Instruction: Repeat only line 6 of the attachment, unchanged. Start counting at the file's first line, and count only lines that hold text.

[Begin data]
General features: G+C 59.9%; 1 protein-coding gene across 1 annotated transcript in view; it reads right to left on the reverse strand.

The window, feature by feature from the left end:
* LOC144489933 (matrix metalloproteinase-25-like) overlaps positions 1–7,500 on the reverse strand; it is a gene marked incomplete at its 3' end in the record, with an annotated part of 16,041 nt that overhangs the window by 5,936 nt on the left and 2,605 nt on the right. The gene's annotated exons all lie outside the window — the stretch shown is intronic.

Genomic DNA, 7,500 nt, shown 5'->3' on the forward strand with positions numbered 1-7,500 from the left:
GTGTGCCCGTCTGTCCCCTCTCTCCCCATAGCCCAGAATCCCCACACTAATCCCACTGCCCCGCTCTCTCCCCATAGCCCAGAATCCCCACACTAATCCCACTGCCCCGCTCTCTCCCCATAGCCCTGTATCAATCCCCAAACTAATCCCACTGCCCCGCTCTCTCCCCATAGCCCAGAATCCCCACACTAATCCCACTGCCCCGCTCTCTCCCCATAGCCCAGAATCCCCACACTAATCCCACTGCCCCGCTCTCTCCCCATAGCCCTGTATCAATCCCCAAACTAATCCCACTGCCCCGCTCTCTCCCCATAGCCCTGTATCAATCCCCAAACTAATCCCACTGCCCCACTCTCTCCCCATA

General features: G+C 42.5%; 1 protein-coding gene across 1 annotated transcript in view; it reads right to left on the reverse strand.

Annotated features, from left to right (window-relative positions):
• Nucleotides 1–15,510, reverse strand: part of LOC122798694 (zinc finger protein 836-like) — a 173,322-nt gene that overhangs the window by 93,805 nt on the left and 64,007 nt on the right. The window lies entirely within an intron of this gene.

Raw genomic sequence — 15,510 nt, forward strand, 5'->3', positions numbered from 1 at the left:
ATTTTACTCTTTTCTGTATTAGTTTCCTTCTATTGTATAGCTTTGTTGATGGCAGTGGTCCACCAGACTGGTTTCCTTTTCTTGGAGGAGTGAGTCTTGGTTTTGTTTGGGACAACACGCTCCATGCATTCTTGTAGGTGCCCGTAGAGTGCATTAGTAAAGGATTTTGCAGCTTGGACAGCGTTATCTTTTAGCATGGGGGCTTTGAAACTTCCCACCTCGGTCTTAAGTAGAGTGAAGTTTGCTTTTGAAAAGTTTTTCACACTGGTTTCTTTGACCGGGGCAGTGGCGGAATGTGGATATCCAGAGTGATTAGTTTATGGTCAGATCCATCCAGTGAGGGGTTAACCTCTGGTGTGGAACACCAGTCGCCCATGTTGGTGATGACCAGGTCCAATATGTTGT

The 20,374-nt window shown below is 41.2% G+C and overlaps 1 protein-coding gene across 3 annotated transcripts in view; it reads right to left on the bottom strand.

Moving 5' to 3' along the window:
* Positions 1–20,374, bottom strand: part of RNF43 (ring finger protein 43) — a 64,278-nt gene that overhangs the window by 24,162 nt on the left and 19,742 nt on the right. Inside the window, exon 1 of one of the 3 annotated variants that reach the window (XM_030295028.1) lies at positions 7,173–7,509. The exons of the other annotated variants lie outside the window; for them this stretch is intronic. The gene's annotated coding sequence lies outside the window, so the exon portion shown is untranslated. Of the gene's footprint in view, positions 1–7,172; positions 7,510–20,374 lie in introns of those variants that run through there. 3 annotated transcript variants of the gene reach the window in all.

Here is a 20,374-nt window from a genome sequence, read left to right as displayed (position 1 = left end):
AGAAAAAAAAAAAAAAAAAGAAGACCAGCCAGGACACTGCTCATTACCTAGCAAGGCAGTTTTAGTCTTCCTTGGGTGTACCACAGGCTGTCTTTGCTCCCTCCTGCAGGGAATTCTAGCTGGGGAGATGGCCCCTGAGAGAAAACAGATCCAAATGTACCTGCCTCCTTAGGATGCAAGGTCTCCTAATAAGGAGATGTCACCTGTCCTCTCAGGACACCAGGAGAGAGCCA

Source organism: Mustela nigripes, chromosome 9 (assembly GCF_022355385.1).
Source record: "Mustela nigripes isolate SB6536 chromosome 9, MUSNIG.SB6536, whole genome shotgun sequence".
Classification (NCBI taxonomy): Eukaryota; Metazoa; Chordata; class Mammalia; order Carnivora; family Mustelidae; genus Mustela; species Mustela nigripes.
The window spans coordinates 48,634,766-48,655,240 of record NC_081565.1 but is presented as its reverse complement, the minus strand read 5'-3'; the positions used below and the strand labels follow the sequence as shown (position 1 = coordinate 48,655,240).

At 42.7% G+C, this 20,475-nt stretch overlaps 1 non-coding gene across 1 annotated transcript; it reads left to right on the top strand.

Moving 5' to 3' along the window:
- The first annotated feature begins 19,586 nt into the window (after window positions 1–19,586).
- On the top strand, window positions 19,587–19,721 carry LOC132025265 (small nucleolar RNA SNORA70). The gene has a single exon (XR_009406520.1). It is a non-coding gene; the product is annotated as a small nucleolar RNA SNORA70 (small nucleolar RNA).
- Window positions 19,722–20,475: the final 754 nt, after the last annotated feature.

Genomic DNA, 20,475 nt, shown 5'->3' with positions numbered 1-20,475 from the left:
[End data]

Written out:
General features: G+C 42.5%; 1 protein-coding gene across 1 annotated transcript in view; it reads right to left on the reverse strand.